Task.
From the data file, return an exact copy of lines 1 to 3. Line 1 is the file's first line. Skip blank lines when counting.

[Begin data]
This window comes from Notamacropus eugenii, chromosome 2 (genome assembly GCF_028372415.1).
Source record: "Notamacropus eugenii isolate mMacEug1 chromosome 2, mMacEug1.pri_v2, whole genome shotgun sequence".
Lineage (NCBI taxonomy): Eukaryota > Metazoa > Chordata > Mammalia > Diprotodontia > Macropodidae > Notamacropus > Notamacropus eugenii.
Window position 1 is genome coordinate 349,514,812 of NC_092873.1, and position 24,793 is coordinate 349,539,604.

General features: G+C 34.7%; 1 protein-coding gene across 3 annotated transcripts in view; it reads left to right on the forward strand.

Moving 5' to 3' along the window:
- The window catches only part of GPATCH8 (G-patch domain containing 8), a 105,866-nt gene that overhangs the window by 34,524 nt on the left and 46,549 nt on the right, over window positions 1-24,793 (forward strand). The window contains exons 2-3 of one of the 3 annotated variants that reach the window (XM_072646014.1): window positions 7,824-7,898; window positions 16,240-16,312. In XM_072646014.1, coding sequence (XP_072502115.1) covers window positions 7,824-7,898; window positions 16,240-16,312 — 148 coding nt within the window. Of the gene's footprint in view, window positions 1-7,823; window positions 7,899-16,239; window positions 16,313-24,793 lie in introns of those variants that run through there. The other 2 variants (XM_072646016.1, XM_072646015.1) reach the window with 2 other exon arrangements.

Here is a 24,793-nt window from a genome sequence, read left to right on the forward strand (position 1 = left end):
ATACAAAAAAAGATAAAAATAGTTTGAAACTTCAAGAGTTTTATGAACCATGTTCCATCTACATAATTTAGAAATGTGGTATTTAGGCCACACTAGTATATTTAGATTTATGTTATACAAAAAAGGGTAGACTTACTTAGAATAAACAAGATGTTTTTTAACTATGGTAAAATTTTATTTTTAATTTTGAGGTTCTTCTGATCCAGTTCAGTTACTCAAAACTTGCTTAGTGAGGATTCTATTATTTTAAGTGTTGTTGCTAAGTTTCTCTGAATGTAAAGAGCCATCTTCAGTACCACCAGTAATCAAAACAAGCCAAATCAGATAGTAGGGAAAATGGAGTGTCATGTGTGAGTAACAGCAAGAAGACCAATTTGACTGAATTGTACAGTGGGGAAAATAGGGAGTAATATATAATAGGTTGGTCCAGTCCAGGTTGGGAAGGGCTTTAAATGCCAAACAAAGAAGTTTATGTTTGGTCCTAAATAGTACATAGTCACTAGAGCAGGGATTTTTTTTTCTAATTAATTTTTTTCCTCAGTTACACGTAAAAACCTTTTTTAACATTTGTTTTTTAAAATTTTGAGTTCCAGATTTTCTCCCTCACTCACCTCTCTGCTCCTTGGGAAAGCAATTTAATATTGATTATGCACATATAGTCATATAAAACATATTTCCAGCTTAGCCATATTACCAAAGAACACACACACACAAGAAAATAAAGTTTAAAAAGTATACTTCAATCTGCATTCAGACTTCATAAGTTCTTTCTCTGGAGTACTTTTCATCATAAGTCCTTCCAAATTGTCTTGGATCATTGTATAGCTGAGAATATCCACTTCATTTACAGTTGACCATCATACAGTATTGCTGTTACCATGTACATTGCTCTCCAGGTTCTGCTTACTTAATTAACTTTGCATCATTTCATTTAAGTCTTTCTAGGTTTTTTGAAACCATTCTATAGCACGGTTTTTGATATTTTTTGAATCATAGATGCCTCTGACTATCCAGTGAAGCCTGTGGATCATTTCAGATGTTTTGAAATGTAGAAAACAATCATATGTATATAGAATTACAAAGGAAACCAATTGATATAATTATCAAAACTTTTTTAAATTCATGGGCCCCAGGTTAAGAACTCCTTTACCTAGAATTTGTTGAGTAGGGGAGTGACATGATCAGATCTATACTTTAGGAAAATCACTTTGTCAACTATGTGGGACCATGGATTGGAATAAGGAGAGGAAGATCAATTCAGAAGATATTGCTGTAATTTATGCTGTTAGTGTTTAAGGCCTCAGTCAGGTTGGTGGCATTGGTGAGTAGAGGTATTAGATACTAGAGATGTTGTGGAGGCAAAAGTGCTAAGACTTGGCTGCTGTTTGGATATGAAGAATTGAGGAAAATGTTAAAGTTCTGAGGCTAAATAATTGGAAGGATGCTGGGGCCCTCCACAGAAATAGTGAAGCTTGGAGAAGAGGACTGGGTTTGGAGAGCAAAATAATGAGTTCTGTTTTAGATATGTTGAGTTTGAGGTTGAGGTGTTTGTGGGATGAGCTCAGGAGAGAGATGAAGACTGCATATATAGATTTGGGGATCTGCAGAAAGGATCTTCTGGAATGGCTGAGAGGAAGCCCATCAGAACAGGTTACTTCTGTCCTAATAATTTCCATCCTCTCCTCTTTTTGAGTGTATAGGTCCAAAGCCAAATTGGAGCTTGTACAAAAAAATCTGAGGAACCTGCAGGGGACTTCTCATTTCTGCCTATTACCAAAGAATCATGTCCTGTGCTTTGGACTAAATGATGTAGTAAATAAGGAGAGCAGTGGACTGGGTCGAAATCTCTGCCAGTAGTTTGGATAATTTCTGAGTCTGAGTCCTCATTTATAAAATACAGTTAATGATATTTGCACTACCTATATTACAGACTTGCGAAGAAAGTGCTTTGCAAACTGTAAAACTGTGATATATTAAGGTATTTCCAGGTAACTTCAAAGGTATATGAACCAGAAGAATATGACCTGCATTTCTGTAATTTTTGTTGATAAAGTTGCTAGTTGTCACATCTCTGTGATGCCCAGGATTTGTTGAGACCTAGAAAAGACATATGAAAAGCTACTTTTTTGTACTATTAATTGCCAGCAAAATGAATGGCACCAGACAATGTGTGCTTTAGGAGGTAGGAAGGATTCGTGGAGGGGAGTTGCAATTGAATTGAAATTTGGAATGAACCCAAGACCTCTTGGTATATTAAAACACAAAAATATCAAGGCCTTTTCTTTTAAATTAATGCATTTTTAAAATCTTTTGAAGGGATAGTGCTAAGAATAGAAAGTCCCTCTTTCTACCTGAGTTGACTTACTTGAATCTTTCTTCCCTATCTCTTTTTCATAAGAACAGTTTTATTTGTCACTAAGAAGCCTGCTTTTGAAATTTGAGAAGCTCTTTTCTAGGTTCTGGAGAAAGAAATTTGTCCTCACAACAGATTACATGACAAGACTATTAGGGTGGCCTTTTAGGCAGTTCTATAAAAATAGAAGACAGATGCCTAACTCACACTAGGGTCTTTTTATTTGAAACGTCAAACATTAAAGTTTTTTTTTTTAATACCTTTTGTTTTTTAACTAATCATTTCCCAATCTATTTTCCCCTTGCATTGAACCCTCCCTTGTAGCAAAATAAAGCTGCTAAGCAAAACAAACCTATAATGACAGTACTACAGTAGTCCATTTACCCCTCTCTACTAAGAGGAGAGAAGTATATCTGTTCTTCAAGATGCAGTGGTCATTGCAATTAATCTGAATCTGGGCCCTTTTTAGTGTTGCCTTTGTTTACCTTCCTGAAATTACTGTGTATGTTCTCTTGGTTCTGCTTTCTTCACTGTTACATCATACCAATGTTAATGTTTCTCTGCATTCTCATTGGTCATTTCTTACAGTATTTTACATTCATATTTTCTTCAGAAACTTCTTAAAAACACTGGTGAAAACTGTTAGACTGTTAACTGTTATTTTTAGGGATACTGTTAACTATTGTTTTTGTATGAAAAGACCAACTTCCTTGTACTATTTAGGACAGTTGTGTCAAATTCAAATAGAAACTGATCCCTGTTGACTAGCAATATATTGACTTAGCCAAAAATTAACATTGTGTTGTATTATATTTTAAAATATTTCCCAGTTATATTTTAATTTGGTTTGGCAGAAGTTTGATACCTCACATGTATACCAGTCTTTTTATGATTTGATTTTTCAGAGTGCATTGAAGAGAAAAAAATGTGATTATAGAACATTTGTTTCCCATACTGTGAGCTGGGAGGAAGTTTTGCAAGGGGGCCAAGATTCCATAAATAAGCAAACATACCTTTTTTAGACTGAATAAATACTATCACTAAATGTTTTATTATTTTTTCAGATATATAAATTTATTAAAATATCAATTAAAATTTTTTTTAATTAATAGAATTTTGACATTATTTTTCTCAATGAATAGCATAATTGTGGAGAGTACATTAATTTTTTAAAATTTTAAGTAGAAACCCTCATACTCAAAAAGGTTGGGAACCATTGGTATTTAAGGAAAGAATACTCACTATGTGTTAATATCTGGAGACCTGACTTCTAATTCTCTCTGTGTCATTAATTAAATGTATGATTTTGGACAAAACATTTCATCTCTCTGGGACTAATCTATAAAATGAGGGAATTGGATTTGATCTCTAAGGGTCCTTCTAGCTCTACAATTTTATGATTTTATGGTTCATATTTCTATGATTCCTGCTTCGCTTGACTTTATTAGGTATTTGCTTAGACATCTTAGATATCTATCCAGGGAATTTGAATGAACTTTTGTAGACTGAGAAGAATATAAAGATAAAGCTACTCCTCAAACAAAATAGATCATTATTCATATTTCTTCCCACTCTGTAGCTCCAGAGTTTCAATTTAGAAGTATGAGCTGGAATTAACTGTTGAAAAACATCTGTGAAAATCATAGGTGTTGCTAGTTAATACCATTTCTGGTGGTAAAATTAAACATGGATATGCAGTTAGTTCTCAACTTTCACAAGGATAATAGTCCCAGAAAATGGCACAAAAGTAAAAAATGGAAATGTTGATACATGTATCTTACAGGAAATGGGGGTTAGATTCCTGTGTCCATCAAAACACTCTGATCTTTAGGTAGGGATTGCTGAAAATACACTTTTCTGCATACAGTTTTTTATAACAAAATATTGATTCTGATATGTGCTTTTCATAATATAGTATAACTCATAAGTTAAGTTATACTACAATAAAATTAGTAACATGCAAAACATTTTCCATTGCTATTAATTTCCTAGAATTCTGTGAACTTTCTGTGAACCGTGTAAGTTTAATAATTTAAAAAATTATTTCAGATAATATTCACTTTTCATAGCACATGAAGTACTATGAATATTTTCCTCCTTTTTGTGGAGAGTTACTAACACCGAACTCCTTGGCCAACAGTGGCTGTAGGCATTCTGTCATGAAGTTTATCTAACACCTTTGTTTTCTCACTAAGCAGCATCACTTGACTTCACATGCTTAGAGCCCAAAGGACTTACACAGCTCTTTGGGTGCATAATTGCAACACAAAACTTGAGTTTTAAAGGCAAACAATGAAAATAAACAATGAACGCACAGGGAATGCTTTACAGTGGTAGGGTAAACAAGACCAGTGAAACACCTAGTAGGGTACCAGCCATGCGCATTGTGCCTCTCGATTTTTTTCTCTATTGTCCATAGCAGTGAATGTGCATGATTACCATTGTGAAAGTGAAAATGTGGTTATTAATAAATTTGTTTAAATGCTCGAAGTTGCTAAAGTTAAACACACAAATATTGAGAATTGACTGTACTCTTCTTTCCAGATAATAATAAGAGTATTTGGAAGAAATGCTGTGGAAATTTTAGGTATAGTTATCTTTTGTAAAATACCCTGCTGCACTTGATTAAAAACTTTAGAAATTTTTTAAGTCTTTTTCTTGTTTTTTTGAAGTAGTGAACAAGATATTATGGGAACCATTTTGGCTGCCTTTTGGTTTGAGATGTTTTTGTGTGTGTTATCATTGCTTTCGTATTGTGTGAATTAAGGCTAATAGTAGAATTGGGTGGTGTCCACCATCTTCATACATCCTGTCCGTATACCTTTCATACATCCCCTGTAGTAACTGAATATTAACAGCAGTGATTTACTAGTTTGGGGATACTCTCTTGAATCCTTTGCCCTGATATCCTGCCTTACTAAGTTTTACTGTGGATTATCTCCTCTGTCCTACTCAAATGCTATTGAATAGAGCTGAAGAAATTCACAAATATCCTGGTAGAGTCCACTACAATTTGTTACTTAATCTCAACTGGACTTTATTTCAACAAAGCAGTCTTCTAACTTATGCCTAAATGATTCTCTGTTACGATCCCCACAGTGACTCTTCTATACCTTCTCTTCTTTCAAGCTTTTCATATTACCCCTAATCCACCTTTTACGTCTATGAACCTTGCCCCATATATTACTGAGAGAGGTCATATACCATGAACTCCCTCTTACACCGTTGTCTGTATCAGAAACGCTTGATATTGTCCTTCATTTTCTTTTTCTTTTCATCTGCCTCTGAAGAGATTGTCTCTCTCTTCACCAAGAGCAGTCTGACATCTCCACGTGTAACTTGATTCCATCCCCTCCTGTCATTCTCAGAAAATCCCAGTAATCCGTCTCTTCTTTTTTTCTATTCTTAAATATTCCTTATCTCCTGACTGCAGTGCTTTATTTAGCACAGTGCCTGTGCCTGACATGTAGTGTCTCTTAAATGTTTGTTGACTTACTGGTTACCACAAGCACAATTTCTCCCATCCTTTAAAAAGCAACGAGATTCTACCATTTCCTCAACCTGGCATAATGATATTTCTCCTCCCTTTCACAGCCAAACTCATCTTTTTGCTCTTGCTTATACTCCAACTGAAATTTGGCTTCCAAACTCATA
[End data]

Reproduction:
This window comes from Notamacropus eugenii, chromosome 2 (genome assembly GCF_028372415.1).
Source record: "Notamacropus eugenii isolate mMacEug1 chromosome 2, mMacEug1.pri_v2, whole genome shotgun sequence".
Lineage (NCBI taxonomy): Eukaryota > Metazoa > Chordata > Mammalia > Diprotodontia > Macropodidae > Notamacropus > Notamacropus eugenii.